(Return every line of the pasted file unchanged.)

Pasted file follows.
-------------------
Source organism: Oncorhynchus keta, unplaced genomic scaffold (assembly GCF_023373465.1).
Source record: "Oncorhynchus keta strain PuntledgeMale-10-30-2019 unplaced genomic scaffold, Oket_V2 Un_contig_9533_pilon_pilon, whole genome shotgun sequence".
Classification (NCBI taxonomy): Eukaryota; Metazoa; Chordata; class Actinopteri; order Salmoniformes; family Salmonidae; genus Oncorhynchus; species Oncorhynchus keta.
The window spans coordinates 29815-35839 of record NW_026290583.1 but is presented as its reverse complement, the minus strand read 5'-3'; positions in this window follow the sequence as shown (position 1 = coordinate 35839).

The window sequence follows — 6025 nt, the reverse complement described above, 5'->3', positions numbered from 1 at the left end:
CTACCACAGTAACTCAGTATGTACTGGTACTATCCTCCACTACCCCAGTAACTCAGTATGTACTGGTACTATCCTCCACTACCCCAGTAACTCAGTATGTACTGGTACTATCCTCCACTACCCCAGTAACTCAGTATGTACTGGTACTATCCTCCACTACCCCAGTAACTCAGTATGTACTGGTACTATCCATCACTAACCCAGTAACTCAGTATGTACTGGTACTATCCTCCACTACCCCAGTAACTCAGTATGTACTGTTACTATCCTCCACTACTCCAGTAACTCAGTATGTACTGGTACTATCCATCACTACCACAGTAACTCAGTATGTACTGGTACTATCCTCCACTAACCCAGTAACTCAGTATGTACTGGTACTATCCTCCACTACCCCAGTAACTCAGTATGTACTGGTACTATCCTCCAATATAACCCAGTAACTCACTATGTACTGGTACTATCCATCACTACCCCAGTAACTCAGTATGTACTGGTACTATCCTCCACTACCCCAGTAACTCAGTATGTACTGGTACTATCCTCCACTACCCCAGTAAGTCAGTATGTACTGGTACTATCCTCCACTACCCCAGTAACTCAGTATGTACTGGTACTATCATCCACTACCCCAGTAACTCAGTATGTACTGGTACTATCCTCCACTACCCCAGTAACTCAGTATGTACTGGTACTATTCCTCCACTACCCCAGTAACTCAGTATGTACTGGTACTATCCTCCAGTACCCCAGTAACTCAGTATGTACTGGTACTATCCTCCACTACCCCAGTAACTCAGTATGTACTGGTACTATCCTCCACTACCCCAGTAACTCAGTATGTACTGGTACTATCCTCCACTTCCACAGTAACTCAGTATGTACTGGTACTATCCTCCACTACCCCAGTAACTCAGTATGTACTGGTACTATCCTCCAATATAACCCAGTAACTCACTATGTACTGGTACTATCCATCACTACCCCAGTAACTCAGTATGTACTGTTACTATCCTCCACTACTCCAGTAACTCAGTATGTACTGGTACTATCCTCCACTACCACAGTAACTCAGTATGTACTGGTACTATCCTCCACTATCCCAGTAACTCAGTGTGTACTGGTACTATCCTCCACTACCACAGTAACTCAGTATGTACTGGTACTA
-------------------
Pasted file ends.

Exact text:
Source organism: Oncorhynchus keta, unplaced genomic scaffold (assembly GCF_023373465.1).
Source record: "Oncorhynchus keta strain PuntledgeMale-10-30-2019 unplaced genomic scaffold, Oket_V2 Un_contig_9533_pilon_pilon, whole genome shotgun sequence".
Classification (NCBI taxonomy): Eukaryota; Metazoa; Chordata; class Actinopteri; order Salmoniformes; family Salmonidae; genus Oncorhynchus; species Oncorhynchus keta.
The window spans coordinates 29815-35839 of record NW_026290583.1 but is presented as its reverse complement, the minus strand read 5'-3'; positions in this window follow the sequence as shown (position 1 = coordinate 35839).

The window sequence follows — 6025 nt, the reverse complement described above, 5'->3', positions numbered from 1 at the left end:
CTACCACAGTAACTCAGTATGTACTGGTACTATCCTCCACTACCCCAGTAACTCAGTATGTACTGGTACTATCCTCCACTACCCCAGTAACTCAGTATGTACTGGTACTATCCTCCACTACCCCAGTAACTCAGTATGTACTGGTACTATCCTCCACTACCCCAGTAACTCAGTATGTACTGGTACTATCCATCACTAACCCAGTAACTCAGTATGTACTGGTACTATCCTCCACTACCCCAGTAACTCAGTATGTACTGTTACTATCCTCCACTACTCCAGTAACTCAGTATGTACTGGTACTATCCATCACTACCACAGTAACTCAGTATGTACTGGTACTATCCTCCACTAACCCAGTAACTCAGTATGTACTGGTACTATCCTCCACTACCCCAGTAACTCAGTATGTACTGGTACTATCCTCCAATATAACCCAGTAACTCACTATGTACTGGTACTATCCATCACTACCCCAGTAACTCAGTATGTACTGGTACTATCCTCCACTACCCCAGTAACTCAGTATGTACTGGTACTATCCTCCACTACCCCAGTAAGTCAGTATGTACTGGTACTATCCTCCACTACCCCAGTAACTCAGTATGTACTGGTACTATCATCCACTACCCCAGTAACTCAGTATGTACTGGTACTATCCTCCACTACCCCAGTAACTCAGTATGTACTGGTACTATTCCTCCACTACCCCAGTAACTCAGTATGTACTGGTACTATCCTCCAGTACCCCAGTAACTCAGTATGTACTGGTACTATCCTCCACTACCCCAGTAACTCAGTATGTACTGGTACTATCCTCCACTACCCCAGTAACTCAGTATGTACTGGTACTATCCTCCACTTCCACAGTAACTCAGTATGTACTGGTACTATCCTCCACTACCCCAGTAACTCAGTATGTACTGGTACTATCCTCCAATATAACCCAGTAACTCACTATGTACTGGTACTATCCATCACTACCCCAGTAACTCAGTATGTACTGTTACTATCCTCCACTACTCCAGTAACTCAGTATGTACTGGTACTATCCTCCACTACCACAGTAACTCAGTATGTACTGGTACTATCCTCCACTATCCCAGTAACTCAGTGTGTACTGGTACTATCCTCCACTACCACAGTAACTCAGTATGTACTGGTACTA